Fifth Sunday after Epiphany (Year B)

On the rights of an apostle

Mediterranean dishes served on table
Photo by Annie Spratt on Unsplash; licensed under CC0.

February 7, 2021

Second Reading
View Bible Text

Commentary on 1 Corinthians 9:16-23

The extended discussion in 1 Corinthians 9 points to the presence of potential concerns among the Corinthians about the work and compensation of apostles, including Paul.

While this issue will come to a head later in 2 Corinthians, here in 1 Corinthians 9, Paul is only interested in providing an extended reflection on his work and rights as an apostle.

In the first part of the chapter, Paul suggests that apostles should be granted the same rights as other laborers to earn a living from their craft. He points to examples from military and agricultural settings (verse 7) to highlight the point that workers deserve fair compensation. Paul suggests that what is the case for other occupations likewise holds true for those who proclaim the gospel. Moreover, Paul asserts that this right of apostles to earn a living from their ministry was in fact commanded by the Lord (verse 14).

It is important to situate 1 Corinthians 9:16-23 within this context of what Paul develops in 9:1-15. That is, as Paul emphasizes the point that he has voluntarily waived his right to appropriate compensation, he does so only after assuring that the Corinthians understand that he would have been well within his rights to demand such compensation. In doing this, Paul uses himself as an illustration of the principle that he developed in chapter 8, namely that individual rights can be trumped by a higher good.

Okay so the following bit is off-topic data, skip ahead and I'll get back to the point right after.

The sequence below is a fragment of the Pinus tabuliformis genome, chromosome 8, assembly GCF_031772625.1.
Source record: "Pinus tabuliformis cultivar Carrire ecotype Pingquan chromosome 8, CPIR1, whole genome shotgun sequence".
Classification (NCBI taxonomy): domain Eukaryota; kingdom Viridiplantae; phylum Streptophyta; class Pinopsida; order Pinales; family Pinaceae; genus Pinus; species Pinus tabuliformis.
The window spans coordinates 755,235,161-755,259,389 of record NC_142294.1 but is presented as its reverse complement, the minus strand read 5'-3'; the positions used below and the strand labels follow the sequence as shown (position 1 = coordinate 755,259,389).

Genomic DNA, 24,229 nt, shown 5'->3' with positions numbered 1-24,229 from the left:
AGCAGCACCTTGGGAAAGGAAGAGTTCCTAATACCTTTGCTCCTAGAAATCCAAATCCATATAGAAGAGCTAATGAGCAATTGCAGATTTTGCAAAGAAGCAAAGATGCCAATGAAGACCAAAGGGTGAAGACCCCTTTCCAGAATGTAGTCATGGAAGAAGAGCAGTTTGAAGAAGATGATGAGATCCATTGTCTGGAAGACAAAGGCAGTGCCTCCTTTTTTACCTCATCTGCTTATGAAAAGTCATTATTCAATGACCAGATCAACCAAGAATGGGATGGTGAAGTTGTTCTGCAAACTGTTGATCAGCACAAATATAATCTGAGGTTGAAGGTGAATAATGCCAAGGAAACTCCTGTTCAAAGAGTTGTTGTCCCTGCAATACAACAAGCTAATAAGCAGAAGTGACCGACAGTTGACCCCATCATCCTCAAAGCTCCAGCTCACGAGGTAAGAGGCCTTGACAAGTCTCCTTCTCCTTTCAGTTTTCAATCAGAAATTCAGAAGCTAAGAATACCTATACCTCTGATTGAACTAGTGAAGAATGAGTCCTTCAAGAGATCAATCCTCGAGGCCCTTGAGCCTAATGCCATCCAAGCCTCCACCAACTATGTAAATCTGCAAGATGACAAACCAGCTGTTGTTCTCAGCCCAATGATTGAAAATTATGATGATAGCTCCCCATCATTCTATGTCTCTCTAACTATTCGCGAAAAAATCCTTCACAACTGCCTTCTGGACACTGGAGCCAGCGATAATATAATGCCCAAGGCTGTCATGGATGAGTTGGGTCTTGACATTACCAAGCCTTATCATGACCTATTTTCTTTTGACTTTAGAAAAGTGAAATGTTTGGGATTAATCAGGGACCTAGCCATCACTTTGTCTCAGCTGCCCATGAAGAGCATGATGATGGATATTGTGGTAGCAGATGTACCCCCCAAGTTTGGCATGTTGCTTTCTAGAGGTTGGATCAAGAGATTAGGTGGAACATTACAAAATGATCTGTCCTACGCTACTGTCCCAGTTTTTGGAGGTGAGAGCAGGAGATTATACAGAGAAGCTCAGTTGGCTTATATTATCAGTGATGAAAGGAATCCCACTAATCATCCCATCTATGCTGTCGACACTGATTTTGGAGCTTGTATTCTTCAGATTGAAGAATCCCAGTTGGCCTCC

Paul’s evangelistic strategy

Having settled the issue that he would be within his right to demand remuneration and that he nonetheless waives this right, Paul turns to a discussion of his own evangelistic strategy. As he explains it in verses 19-22, his tactics involve adapting his approach and presentation to different contexts.

In elaborating on this stratagem, Paul makes the claim that he has become a slave to all (1 Corinthians 9:19). Although the rhetorical force of this statement is profound, Paul’s self-identification with the experience of the enslaved is problematic. As Angela Parker has highlighted, Paul himself is a free man who exploits the experience of socially marginalized and oppressed populations not in order to relate to them but in order to capitalize upon their pain for the sake of making a rhetorical point about his devotion to Christ. Parker observes that this strategy shows up both in Paul’s designations of himself as a “slave of Christ” (Galatians 1:10; Romans 1:1) and in his claims to bear the marks of Jesus in his body (Galatians 6:17).1

Although Parker does not explicitly address this passage in 1 Corinthians 9, her critique is relevant to this passage. One might wonder how enslaved populations in Corinth would have heard Paul’s words here. Would they have felt heartened that Paul was recognizing and identifying with their experience, or would they have been affronted by the claim of a free man to understand their particular oppression?

Erasing divisions in the gospel